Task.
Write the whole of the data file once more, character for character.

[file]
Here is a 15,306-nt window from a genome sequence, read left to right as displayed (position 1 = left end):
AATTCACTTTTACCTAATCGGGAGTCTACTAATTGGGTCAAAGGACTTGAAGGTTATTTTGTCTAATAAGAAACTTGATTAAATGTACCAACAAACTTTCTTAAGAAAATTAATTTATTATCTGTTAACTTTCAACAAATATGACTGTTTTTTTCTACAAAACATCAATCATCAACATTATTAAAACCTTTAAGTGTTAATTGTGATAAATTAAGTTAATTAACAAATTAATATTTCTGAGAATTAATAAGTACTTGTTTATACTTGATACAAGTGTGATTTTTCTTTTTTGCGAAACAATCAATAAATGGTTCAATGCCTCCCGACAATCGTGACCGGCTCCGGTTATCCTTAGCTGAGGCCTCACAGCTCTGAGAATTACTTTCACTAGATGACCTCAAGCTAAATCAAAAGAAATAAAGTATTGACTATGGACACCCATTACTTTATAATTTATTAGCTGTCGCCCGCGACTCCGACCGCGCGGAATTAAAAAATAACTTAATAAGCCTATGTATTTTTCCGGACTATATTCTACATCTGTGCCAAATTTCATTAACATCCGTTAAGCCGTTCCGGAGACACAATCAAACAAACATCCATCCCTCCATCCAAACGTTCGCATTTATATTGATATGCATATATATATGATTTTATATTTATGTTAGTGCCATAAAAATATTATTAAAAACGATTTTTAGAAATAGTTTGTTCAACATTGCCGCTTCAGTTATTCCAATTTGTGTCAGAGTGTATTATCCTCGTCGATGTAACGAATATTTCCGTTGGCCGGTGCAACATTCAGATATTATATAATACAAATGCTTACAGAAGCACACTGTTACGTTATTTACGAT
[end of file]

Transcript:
Here is a 15,306-nt window from a genome sequence, read left to right as displayed (position 1 = left end):
AATTCACTTTTACCTAATCGGGAGTCTACTAATTGGGTCAAAGGACTTGAAGGTTATTTTGTCTAATAAGAAACTTGATTAAATGTACCAACAAACTTTCTTAAGAAAATTAATTTATTATCTGTTAACTTTCAACAAATATGACTGTTTTTTTCTACAAAACATCAATCATCAACATTATTAAAACCTTTAAGTGTTAATTGTGATAAATTAAGTTAATTAACAAATTAATATTTCTGAGAATTAATAAGTACTTGTTTATACTTGATACAAGTGTGATTTTTCTTTTTTGCGAAACAATCAATAAATGGTTCAATGCCTCCCGACAATCGTGACCGGCTCCGGTTATCCTTAGCTGAGGCCTCACAGCTCTGAGAATTACTTTCACTAGATGACCTCAAGCTAAATCAAAAGAAATAAAGTATTGACTATGGACACCCATTACTTTATAATTTATTAGCTGTCGCCCGCGACTCCGACCGCGCGGAATTAAAAAATAACTTAATAAGCCTATGTATTTTTCCGGACTATATTCTACATCTGTGCCAAATTTCATTAACATCCGTTAAGCCGTTCCGGAGACACAATCAAACAAACATCCATCCCTCCATCCAAACGTTCGCATTTATATTGATATGCATATATATATGATTTTATATTTATGTTAGTGCCATAAAAATATTATTAAAAACGATTTTTAGAAATAGTTTGTTCAACATTGCCGCTTCAGTTATTCCAATTTGTGTCAGAGTGTATTATCCTCGTCGATGTAACGAATATTTCCGTTGGCCGGTGCAACATTCAGATATTATATAATACAAATGCTTACAGAAGCACACTGTTACGTTATTTACGAT